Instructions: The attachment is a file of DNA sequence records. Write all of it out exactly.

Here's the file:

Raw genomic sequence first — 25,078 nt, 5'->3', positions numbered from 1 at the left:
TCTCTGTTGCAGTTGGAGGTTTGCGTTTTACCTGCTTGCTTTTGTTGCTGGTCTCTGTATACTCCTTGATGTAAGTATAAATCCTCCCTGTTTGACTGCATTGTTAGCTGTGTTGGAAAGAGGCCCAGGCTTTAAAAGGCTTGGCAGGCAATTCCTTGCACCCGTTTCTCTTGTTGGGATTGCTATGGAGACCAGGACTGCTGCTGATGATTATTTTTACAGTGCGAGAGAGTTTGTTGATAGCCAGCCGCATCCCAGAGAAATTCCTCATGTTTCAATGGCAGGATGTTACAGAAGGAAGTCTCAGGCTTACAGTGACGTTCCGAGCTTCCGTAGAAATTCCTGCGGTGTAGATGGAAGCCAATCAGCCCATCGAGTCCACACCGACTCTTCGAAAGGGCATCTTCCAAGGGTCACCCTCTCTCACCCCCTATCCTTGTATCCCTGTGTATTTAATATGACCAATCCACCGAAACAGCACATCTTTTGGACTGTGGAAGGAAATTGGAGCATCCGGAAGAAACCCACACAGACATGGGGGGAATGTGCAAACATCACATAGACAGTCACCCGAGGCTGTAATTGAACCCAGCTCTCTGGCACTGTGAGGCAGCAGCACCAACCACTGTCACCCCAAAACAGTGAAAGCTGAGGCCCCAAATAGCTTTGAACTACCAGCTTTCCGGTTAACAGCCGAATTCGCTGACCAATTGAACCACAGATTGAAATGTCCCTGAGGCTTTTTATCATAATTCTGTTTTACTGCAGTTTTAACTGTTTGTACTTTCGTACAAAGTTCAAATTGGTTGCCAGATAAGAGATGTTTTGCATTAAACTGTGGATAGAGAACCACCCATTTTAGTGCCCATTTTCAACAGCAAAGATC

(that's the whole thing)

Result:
Raw genomic sequence first — 25,078 nt, 5'->3', positions numbered from 1 at the left:
TCTCTGTTGCAGTTGGAGGTTTGCGTTTTACCTGCTTGCTTTTGTTGCTGGTCTCTGTATACTCCTTGATGTAAGTATAAATCCTCCCTGTTTGACTGCATTGTTAGCTGTGTTGGAAAGAGGCCCAGGCTTTAAAAGGCTTGGCAGGCAATTCCTTGCACCCGTTTCTCTTGTTGGGATTGCTATGGAGACCAGGACTGCTGCTGATGATTATTTTTACAGTGCGAGAGAGTTTGTTGATAGCCAGCCGCATCCCAGAGAAATTCCTCATGTTTCAATGGCAGGATGTTACAGAAGGAAGTCTCAGGCTTACAGTGACGTTCCGAGCTTCCGTAGAAATTCCTGCGGTGTAGATGGAAGCCAATCAGCCCATCGAGTCCACACCGACTCTTCGAAAGGGCATCTTCCAAGGGTCACCCTCTCTCACCCCCTATCCTTGTATCCCTGTGTATTTAATATGACCAATCCACCGAAACAGCACATCTTTTGGACTGTGGAAGGAAATTGGAGCATCCGGAAGAAACCCACACAGACATGGGGGGAATGTGCAAACATCACATAGACAGTCACCCGAGGCTGTAATTGAACCCAGCTCTCTGGCACTGTGAGGCAGCAGCACCAACCACTGTCACCCCAAAACAGTGAAAGCTGAGGCCCCAAATAGCTTTGAACTACCAGCTTTCCGGTTAACAGCCGAATTCGCTGACCAATTGAACCACAGATTGAAATGTCCCTGAGGCTTTTTATCATAATTCTGTTTTACTGCAGTTTTAACTGTTTGTACTTTCGTACAAAGTTCAAATTGGTTGCCAGATAAGAGATGTTTTGCATTAAACTGTGGATAGAGAACCACCCATTTTAGTGCCCATTTTCAACAGCAAAGATC